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First World War: Aircraft Factories

At the outbreak of the war powered aircraft flight was just over a decade old, and its exploitation for military purposes around 5 years old. In 1914, the British air services had just 272 machines, but by October 1918 the newly formed RAF could call on 22,000 aircraft. Production rose from 50 per month in first year of the war to 2,700 per month by 1918.

Gloucester Aircraft Company, Brockworth, Gloucestershire
Gloucester Aircraft Company, Brockworth, Gloucestershire (EPW014490)

Typical of many new industries early aircraft manufacturers adapted existing premises to their needs. As confidence in the industry grew some firms, such as Graham-White Aviation Company at Hendon, north London erected a purpose-built factory, a couple of whose buildings are listed and survive within the RAF Museum. As the war increased the demand for aircraft many factories were pressed into production, including furniture manufacturers whose wood working and fabric handling skills were well suited to early aircraft production.

Women working on bi-plane wings at Waring and Gillow (BL23741/034)
Women working on bi-plane wings at Waring and Gillow's factory in Lancaster (BL23741/034)

Notable private producers included Sopwith at Kingston upon Thames, Handley-Page at Cricklewood, north London and Airco at Hendon, its factory fronted by an impressive three-storey neo-Georgian office building. In 1894, the government had established the Royal Balloon Factory at Farnborough, Hampshire; by 1912 it was known as the Royal Aircraft Factory and was also responsible for airships and aircraft. During the war in addition to expanding private production three National Aircraft Factories were built at Waddon (Croydon), Aintree (Liverpool), and Heaton Chapel (Stockport). All were laid out as model factories and the largest at Waddon factory comprised 58 buildings, the final assembly hall measuring 218m x 45m.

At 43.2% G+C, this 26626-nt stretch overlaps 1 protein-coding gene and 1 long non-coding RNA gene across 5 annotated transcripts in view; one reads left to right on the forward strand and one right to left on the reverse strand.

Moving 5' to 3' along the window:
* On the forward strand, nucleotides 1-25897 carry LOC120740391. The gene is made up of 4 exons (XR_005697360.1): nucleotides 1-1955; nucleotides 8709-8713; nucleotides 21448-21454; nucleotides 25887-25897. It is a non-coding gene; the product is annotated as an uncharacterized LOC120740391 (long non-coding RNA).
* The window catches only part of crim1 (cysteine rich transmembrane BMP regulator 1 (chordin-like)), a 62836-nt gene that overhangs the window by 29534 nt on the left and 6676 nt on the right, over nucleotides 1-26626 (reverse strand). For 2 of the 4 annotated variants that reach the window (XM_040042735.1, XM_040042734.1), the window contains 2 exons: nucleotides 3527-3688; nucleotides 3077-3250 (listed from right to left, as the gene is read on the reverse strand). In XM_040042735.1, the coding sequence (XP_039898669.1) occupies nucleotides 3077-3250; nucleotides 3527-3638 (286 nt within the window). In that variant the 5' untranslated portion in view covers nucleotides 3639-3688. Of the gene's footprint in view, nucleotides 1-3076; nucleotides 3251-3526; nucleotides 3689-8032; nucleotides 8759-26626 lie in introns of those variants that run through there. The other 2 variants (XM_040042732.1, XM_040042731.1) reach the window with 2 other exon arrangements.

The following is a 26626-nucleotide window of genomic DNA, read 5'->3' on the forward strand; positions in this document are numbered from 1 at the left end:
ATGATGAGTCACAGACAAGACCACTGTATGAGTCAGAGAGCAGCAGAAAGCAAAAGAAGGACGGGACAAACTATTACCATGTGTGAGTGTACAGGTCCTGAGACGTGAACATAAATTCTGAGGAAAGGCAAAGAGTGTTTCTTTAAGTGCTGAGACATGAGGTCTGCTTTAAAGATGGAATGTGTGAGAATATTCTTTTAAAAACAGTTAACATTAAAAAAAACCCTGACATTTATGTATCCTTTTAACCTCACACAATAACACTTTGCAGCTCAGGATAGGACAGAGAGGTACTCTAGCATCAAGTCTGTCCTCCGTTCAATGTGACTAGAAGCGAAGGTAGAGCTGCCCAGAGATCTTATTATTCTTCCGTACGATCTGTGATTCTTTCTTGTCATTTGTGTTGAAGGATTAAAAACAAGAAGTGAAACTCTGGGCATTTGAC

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Aircraft Factories

Please click on the gallery images to enlarge.

  • Waring and Gillow’s factory, Lancaster, 1917 The former high quality furniture makers of Waring and Gillow were turned over to war work, including the production of wooden aircraft wings and fuselage. Here women workers sew fabric onto the wooden frame of aircraft wings. (BL23741/030)
  • Waring and Gillow's factory, Lancaster, 1917 Manufacturing bi-plane wings. (BL23741/022)
  • Waring and Gillow’s factory, Hammersmith, London, 1916 Women and boys painting the wings of bi-planes. The roundels of the Royal Flying Corps are drying on the walls. (BL23701/012)
  • Hampton & Sons Ltd, Lambeth, London July 1916 Workers manufacturing aircraft propellers for bi-planes. (BL23561/042)
  • Waring and Gillow’s factory and depository, Hammersmith, London, November 1916 Women applying dope to stiffen the fabric of bi-plane wings. The roundel of the Royal Flying Corps is in the foreground. (BL23701/011)
  • Hampton & Sons Ltd, Lambeth, London July 1916 Workers manufacturing aircraft wooden propellers for bi-planes. (BL23561/039)